Ok so first off you have to know that ALL documentation when you are caring for a patient are considered legal documents.  Also, guys when we are talking about the legalities of charting it is important to know who your audience is, of course, it is going to be other healthcare members who are involved in this patients care but it could also be lawyers, experts, and non-nursing jurors if this case goes to litigation.  Guys, I know this isn’t something that we like to think about as nurses but it is the reality and it does happen to the best of nurses! And I just want to point out if a case goes to litigation it doesn’t necessarily mean its because of something you did wrong, it could be for a completed unrelated issue but you must know they will question everyone who was involved as well as take a microscope to your charting.  So with that said “You are documenting for you!” meaning this will be a memory refresher of events because sometimes litigation won’t occur for 2 years! And when all else fails….always, always provide a clear and accurate picture of your patient…you can never go wrong with that!

In the next couple of slides, I want to give you some tips or the dos and don’ts of charting.  Ok guys always describe unusual occurrences as accurately as possible masking the existence of something unusual can send up a red flag for those scrutinizing your charting.  Avoid defensive, argumentative, vague and accusatory language in your charting. Avoid a direct disagreement with a provider, make sure you document any evidence of patient noncompliance.  Finally, guys, if you have to make a late entry with charting make sure you know and are following your facilities policy because of the timing of entries especially with the EMR, is definitely looked at closely.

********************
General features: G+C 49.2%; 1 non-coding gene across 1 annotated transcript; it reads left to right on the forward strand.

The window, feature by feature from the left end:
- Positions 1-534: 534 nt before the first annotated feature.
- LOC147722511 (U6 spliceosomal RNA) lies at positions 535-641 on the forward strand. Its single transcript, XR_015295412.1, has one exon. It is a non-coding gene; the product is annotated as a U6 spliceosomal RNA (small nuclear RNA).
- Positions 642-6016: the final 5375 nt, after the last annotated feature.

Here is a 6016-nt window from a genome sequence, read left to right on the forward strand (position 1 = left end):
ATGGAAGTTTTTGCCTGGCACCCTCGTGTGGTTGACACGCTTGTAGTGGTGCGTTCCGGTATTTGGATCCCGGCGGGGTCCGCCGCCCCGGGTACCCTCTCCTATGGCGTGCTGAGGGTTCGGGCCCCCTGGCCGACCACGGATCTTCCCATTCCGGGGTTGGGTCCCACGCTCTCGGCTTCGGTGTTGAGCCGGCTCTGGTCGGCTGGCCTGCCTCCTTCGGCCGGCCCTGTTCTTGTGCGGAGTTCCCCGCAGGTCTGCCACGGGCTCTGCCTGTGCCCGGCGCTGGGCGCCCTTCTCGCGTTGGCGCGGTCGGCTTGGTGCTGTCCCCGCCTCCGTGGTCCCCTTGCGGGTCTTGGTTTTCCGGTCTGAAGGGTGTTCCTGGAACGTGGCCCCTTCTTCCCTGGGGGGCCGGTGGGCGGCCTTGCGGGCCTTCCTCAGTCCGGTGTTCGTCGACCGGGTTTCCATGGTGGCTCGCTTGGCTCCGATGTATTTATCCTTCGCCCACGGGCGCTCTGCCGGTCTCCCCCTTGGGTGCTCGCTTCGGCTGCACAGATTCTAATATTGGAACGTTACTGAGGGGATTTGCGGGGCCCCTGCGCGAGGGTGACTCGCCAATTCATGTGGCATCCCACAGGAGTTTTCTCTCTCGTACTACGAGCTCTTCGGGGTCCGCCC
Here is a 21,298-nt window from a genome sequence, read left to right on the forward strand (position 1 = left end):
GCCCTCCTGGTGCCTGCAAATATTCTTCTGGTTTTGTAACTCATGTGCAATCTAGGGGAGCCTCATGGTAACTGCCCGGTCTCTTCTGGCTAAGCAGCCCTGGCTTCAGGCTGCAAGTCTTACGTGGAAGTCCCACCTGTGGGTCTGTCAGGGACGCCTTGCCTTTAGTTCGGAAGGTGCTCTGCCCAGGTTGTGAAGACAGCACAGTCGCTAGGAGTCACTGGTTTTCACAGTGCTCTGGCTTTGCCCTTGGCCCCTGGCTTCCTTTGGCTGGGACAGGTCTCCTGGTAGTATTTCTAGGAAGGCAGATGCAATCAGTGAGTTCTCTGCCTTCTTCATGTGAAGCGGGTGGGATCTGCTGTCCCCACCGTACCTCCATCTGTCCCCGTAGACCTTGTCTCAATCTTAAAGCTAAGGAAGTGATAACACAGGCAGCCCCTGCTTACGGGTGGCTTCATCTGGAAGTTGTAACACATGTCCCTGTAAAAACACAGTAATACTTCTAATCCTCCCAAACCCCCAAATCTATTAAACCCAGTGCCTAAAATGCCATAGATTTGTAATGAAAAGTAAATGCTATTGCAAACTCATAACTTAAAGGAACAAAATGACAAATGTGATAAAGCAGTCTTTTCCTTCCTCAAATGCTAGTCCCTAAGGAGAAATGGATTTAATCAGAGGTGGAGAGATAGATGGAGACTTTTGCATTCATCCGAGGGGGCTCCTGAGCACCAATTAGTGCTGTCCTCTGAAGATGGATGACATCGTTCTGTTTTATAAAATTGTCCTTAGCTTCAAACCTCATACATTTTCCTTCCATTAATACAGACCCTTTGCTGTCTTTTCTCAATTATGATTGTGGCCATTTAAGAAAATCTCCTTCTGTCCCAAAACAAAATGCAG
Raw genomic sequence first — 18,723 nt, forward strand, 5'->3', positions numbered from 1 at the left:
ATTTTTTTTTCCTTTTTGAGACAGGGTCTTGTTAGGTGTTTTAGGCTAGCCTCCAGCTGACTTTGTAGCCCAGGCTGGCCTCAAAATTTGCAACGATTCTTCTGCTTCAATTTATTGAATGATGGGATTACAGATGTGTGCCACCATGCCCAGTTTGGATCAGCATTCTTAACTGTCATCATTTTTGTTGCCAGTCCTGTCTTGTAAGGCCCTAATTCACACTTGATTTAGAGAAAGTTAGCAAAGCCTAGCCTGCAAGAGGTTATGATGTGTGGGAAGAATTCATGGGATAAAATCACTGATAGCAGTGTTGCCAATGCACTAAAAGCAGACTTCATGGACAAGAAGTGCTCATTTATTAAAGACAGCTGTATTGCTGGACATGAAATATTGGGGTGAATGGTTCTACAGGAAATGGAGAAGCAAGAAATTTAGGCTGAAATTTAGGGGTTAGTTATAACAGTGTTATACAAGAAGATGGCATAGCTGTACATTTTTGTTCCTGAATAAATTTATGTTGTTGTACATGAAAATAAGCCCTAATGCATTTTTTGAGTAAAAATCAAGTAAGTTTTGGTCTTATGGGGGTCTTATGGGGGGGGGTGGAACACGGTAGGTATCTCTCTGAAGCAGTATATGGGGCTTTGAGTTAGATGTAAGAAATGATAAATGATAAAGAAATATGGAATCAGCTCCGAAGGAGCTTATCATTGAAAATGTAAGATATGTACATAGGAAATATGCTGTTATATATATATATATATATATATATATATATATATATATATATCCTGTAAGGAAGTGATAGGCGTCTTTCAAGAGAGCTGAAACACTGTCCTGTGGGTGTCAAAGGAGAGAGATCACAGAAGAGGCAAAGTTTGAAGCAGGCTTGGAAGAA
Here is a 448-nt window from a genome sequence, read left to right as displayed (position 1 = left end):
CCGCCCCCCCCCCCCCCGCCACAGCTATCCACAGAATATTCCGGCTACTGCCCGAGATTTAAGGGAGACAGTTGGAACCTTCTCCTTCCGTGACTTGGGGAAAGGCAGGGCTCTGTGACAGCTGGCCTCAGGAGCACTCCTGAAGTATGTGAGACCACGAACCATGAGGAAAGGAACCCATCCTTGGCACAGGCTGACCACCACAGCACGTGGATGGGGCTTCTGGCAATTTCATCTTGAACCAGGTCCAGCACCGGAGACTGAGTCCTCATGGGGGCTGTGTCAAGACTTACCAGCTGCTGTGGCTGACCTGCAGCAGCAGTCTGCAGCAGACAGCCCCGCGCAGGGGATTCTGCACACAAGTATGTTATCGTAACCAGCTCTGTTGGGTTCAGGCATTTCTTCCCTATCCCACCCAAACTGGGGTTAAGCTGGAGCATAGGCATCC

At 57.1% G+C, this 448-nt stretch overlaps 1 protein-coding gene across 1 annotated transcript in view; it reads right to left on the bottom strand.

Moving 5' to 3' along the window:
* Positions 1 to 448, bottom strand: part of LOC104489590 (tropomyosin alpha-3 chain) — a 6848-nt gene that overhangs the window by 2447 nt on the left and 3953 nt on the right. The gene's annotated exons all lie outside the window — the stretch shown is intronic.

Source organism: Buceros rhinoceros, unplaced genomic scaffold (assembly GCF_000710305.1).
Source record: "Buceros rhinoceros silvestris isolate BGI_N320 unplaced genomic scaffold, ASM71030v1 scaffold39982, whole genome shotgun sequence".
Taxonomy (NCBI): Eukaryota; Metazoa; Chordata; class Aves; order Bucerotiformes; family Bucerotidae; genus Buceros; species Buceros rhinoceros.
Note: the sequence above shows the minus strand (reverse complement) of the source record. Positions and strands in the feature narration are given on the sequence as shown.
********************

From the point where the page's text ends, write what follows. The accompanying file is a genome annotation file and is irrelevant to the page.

A few more tips.  Do not understate a patient’s condition and do not become complacent with your “check off” type assessments be sure what you are checking off is actually the truth. Be sure you are not documenting your opinion although you as a nurse definitely matters when it comes to the chart we do not document opinions information is always objective.  Be sure you are using abbreviations that are approved…remember again these are legal documents. Finally, guys do not place blame in a chart. 

Couple more tips for you all.  I think you probably are starting to get the picture of the legalities of charting but make sure you are documenting acute abnormalities which goes along with unusual occurrences and with the acute abnormalities be sure to document the interventions that were initiated and with that you must document the patient’s response to the interventions.  Always document the patient as well as family concerns along with follow-up. Sometimes patients are not able to provide accurate information so in this case, be sure to document who is providing the information if it is not the patient. Finally, guys if you are documenting clearly, concisely, and completely you have nothing to worry about!

Let’s do a quick review!  Legal charting prevents scrutiny.  Be sure to follow state and facility guidelines.  Remember all documents are legal documents. Be sure you know your audience, provide a clear and accurate picture, remember you are documenting for you as a memory refresher from a case that might have been from years ago!  As far as guidelines always document unusual occurrences, avoid defensive language, opinions, blame, and use approved abbreviations. Always document that interventions were applied, responses to interventions, document clearly, concisely, and completely.

A few nursing concepts we can apply to the legalities of charting are clinical judgment, ethical and legal practice, and professionalism in these are all critical when charting as a nurse.

We love you guys! Go out and be your best self today! And as always, Happy Nursing!